One of the joys of sharing drinks with the great man is the endless procession of interesting people who come to the table. The shout could include Johnny Raper and Dawn Fraser. Alan Jones might take a seat, opposite Tommy Raudonikis. Another old mate from footy days would be sipping a beer with the vet. Next to a journo who no-one knew.

The longer the day went, the more likely it was that Singo would add another horse to his stable. Often at the suggestion of one of his guests.

But not this one. He’d written the Lot number on his hand. It could still be seen, through smudgings from sauce and XXXX Gold.

That’s where things got crazier than usual. For reasons not fully known, the multi-millionaire decided that I should do the bidding for him.

At first, I thought he was joking. It made no sense. Especially given I had no cents. But he was in the middle of a deep conversation. Possibly about Newtown’s grand final loss or Strawberry Road’s overseas mission. So he needed someone to raise a hand. Apparently mine was the only one left.

I pretended to be cool, as the bids came in tens. Thousands, that is. From memory, my first entry into the auction was at 40-thousand. With a shaking hand, and a voice that resembled Minnie Mouse.

To add to the sheer lunacy of it all, I was bidding against someone at Bart Cumming’s table. Possibly for the Cups King himself. If only he knew.

It was when we reached 100-thousand dollars, that I started to consider what I’d gotten myself into. It seemed Singo was paying absolutely no attention to me. He could leave at any second. And I had all of ten dollars in my pocket.

I started to wonder how the conversation would go at home. ‘Dear, we need to sell the house. I just bought a yearling. Showed Bart how it’s done. The girls are always talking about wanting to go camping. Now they can LIVE in a tent’.

The auctioneer was looking directly at me. He wanted more. Others in the room were no doubt wondering who this badly dressed bloke was making such outrageous bids. My sweat started to drip into Dawn’s beer.

And just then, as I was contemplating making a run for it, never to show my face in racing circles again, Singo put me out of my misery. ‘No more’, he said, quietly but firmly. He’d been listening all along. With that, he went back into his conversation. And I slumped, exhausted, in my chair.

I’m certain no-one less qualified has ever gone so close to sealing such a deal. My inept performance was the source of much mirth later in the evening.

Singo went on to buy many more horses. Some superstars, some not. After that night, I’m pretty sure he did the bidding for all of them himself.

If you end up in the sales ring tonight, after Heza Jetsetter storms home to win the million dollar race for 3 year olds, remember the following tips, from someone who’s been at the coal face.

Speak loudly and clearly. Raise your hand high. Don’t be put off by those bidding against you. And if possible, have Singo’s wallet in your pocket.


Let the Magic begin. Why only racing’s bravest survive the Gold Coast’s biggest week.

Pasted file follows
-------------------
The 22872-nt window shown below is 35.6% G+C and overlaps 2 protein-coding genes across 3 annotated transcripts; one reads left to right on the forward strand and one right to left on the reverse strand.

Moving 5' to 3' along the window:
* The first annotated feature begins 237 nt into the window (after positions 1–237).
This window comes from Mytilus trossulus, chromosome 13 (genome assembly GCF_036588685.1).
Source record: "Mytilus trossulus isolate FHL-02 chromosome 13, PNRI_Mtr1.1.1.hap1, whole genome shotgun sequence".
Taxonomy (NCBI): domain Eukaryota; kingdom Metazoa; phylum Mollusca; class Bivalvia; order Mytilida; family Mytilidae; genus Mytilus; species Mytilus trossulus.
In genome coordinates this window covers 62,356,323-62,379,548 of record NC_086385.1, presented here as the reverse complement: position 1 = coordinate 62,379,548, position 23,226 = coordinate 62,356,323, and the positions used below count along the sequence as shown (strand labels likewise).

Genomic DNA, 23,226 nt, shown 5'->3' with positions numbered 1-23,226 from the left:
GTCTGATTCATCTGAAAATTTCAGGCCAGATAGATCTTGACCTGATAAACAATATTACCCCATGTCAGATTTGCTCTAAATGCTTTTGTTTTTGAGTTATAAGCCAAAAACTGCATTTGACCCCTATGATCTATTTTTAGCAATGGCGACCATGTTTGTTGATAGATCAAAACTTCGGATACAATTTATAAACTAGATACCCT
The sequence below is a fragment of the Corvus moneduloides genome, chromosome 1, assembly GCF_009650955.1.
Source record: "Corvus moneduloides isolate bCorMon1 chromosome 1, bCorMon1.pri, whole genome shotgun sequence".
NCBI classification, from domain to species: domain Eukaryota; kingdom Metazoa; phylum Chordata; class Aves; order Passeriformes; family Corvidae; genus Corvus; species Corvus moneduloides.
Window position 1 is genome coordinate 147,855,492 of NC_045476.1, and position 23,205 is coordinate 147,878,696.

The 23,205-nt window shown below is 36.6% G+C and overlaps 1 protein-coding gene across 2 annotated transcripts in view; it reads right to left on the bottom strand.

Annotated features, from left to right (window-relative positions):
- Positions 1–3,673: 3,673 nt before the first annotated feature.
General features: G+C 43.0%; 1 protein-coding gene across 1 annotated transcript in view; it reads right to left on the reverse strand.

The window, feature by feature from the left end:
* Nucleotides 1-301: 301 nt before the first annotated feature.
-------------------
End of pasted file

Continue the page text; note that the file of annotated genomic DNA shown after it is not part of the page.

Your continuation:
January 7, 2012

It’s Magic Millions week. I hope you’ve been in training.

Seven wonderful days. Eight, if you joined them for the Sportsman’s Lunch at Northcliffe Surf club yesterday. Thank the Lord I didn’t know about that one.

Now, you need to forget all about those piddly one day racing events. Or the so-called Big Weekends. This festival of fun lasts a full week. Like that fancy one in Melbourne come November.

There are some highlights, that everyone will attend. The main race day of course. This time next week. Millions on the line, at a jam-packed Gold Coast Turf club.

The sale across the road attracts buyers from all over the world. Four unique days. Cashed up lovers of young thoroughbreds. Most of them will be wearing shorts.

Others will spend a few hours around the sale yard, enjoying cool drinks. There will be banter, and dreaming. Thinking of a winning purchase next year. I’ll be in that category.

True Magic Millions fans, however, have plenty more to do. No rest days. A survival of the fittest. With fresh tans.

Are you up for it? Of course you are. That’s the beauty of this week. Everyone is on holidays. Ready to play.

Today is Ladies Day at the track. A taste of things to come next weekend. With a tough eight race card.

The highlight is the Bat Out of Hell, a 900 metre scamper. I have never backed the winner of this race. Ever. Let’s move on.

Sunday and Monday are a little quiet. Good chance to inspect the yearlings at the sales complex. And for the girls, Monday’s ‘Magic in the Clouds’ luncheon is a must. Apparently.

Tuesday is when things gets hectic. Up early for the Barrier Draw, now being held at the beach. Good chance for a swim to shake the cobwebs off.

The Carbine Lunch starts at midday. At Jupiters Casino, of all places. Pat Welsh hosting. Don’t tell anyone, but he would actually pay them to do it.

Somehow, the party set must stay tidy, for the official launch that night. Invitation only. Mine must have been lost in the mail.

The boys get a sleep in the next day. Not the girls. They have to back up for a Sparkling Ladies lunch, at Palazzo Versace. Another must. Apparently.

Thursday is my favourite day at the sales. Day One. Always a buzz. The cool drinks will be icy, shared by some characters. Often into the evening.